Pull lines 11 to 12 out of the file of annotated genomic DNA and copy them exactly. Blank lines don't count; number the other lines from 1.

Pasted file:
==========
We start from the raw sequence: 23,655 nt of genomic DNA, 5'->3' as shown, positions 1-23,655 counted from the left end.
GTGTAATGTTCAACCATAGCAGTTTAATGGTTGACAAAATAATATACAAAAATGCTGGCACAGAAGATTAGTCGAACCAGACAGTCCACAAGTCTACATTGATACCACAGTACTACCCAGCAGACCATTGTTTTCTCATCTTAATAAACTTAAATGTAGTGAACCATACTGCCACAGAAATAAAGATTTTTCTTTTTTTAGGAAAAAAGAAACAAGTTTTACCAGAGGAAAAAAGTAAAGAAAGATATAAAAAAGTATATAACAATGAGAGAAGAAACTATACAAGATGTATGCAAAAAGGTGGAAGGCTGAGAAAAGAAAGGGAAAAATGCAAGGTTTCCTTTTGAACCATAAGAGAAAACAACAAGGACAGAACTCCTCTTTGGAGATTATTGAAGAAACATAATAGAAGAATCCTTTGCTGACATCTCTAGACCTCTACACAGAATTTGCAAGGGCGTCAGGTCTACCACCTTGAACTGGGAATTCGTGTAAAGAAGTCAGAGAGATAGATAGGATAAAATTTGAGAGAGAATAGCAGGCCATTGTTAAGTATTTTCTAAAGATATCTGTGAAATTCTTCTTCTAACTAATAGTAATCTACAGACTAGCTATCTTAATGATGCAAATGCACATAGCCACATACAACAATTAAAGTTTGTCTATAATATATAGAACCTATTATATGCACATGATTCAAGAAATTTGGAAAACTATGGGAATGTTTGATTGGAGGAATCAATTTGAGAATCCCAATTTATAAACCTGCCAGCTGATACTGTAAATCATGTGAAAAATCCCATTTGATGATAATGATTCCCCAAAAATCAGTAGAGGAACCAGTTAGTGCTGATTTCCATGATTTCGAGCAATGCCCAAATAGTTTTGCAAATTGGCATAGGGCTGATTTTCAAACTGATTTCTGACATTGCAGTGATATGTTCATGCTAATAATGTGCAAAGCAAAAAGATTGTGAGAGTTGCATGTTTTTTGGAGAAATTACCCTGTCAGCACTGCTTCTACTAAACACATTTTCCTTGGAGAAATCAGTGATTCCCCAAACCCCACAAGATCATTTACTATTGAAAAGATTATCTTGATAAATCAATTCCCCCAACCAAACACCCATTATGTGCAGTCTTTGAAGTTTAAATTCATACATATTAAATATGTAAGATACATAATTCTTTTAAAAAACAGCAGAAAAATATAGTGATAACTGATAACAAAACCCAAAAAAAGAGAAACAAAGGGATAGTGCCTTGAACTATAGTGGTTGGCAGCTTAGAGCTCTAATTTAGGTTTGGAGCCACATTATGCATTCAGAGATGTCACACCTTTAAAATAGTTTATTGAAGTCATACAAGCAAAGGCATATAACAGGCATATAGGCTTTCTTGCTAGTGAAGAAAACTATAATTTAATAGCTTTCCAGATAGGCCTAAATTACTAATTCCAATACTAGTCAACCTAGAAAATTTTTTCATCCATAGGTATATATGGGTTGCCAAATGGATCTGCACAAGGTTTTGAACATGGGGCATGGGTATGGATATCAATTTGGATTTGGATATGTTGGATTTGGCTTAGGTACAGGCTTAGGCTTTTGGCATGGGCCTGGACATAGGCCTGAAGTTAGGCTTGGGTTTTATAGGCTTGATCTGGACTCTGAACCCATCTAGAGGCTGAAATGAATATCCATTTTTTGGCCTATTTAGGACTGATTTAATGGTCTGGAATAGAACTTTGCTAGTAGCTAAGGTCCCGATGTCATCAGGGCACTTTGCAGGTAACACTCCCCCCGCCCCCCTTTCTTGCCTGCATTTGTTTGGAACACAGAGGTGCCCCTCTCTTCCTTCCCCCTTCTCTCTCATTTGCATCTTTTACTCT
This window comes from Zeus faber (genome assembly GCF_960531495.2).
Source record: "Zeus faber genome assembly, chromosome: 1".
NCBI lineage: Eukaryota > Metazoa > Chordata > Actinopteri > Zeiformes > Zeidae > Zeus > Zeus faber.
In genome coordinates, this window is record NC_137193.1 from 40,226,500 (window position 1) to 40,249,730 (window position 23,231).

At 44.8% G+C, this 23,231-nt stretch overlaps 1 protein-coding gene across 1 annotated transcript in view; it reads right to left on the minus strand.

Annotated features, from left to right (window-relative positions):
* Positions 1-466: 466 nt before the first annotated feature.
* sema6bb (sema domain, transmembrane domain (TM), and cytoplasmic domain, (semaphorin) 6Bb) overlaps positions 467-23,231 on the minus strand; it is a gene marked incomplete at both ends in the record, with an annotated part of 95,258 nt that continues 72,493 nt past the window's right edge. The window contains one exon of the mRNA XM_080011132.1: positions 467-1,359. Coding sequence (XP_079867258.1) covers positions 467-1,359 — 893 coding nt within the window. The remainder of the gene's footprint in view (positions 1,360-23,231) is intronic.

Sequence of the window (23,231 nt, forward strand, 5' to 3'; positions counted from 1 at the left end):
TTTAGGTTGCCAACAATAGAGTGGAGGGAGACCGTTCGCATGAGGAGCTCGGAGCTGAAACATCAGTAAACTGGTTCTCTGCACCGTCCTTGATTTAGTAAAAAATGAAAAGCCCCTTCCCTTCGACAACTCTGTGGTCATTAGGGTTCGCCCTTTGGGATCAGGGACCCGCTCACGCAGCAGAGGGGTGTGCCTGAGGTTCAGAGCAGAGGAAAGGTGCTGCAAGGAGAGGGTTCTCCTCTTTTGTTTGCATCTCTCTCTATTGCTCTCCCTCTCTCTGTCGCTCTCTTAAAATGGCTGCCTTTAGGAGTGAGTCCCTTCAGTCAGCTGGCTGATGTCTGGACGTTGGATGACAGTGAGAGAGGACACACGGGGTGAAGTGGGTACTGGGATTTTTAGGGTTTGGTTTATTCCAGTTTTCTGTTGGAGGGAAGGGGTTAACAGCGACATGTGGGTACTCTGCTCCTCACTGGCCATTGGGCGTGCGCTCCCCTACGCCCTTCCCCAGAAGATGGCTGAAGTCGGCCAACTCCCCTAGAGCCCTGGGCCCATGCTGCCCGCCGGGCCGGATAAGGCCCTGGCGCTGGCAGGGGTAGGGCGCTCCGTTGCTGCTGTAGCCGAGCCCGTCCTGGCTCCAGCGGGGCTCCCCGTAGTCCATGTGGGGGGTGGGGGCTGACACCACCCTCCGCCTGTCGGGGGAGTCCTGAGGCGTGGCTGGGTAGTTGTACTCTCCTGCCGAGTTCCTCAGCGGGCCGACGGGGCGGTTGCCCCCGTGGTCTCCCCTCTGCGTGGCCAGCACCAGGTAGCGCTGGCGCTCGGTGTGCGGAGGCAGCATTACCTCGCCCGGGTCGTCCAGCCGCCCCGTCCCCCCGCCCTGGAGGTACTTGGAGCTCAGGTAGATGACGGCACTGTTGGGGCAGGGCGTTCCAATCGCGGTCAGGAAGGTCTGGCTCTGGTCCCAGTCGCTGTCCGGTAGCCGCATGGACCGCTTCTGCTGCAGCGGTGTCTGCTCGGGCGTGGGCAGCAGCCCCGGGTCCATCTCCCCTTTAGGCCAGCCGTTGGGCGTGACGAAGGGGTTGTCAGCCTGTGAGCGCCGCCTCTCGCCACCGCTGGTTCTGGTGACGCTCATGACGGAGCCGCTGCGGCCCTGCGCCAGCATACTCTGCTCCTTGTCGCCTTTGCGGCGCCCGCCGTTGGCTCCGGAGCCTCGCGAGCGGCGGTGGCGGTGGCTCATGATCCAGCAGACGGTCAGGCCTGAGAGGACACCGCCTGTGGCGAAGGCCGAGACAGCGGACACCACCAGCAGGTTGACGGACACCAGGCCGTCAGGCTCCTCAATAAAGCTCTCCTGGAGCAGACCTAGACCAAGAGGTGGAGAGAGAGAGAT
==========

Sequence of the window (23,231 nt, forward strand, 5' to 3'; positions counted from 1 at the left end):
TTTAGGTTGCCAACAATAGAGTGGAGGGAGACCGTTCGCATGAGGAGCTCGGAGCTGAAACATCAGTAAACTGGTTCTCTGCACCGTCCTTGATTTAGTAAAAAATGAAAAGCCCCTTCCCTTCGACAACTCTGTGGTCATTAGGGTTCGCCCTTTGGGATCAGGGACCCGCTCACGCAGCAGAGGGGTGTGCCTGAGGTTCAGAGCAGAGGAAAGGTGCTGCAAGGAGAGGGTTCTCCTCTTTTGTTTGCATCTCTCTCTATTGCTCTCCCTCTCTCTGTCGCTCTCTTAAAATGGCTGCCTTTAGGAGTGAGTCCCTTCAGTCAGCTGGCTGATGTCTGGACGTTGGATGACAGTGAGAGAGGACACACGGGGTGAAGTGGGTACTGGGATTTTTAGGGTTTGGTTTATTCCAGTTTTCTGTTGGAGGGAAGGGGTTAACAGCGACATGTGGGTACTCTGCTCCTCACTGGCCATTGGGCGTGCGCTCCCCTACGCCCTTCCCCAGAAGATGGCTGAAGTCGGCCAACTCCCCTAGAGCCCTGGGCCCATGCTGCCCGCCGGGCCGGATAAGGCCCTGGCGCTGGCAGGGGTAGGGCGCTCCGTTGCTGCTGTAGCCGAGCCCGTCCTGGCTCCAGCGGGGCTCCCCGTAGTCCATGTGGGGGGTGGGGGCTGACACCACCCTCCGCCTGTCGGGGGAGTCCTGAGGCGTGGCTGGGTAGTTGTACTCTCCTGCCGAGTTCCTCAGCGGGCCGACGGGGCGGTTGCCCCCGTGGTCTCCCCTCTGCGTGGCCAGCACCAGGTAGCGCTGGCGCTCGGTGTGCGGAGGCAGCATTACCTCGCCCGGGTCGTCCAGCCGCCCCGTCCCCCCGCCCTGGAGGTACTTGGAGCTCAGGTAGATGACGGCACTGTTGGGGCAGGGCGTTCCAATCGCGGTCAGGAAGGTCTGGCTCTGGTCCCAGTCGCTGTCCGGTAGCCGCATGGACCGCTTCTGCTGCAGCGGTGTCTGCTCGGGCGTGGGCAGCAGCCCCGGGTCCATCTCCCCTTTAGGCCAGCCGTTGGGCGTGACGAAGGGGTTGTCAGCCTGTGAGCGCCGCCTCTCGCCACCGCTGGTTCTGGTGACGCTCATGACGGAGCCGCTGCGGCCCTGCGCCAGCATACTCTGCTCCTTGTCGCCTTTGCGGCGCCCGCCGTTGGCTCCGGAGCCTCGCGAGCGGCGGTGGCGGTGGCTCATGATCCAGCAGACGGTCAGGCCTGAGAGGACACCGCCTGTGGCGAAGGCCGAGACAGCGGACACCACCAGCAGGTTGACGGACACCAGGCCGTCAGGCTCCTCAATAAAGCTCTCCTGGAGCAGACCTAGACCAAGAGGTGGAGAGAGAGAGAT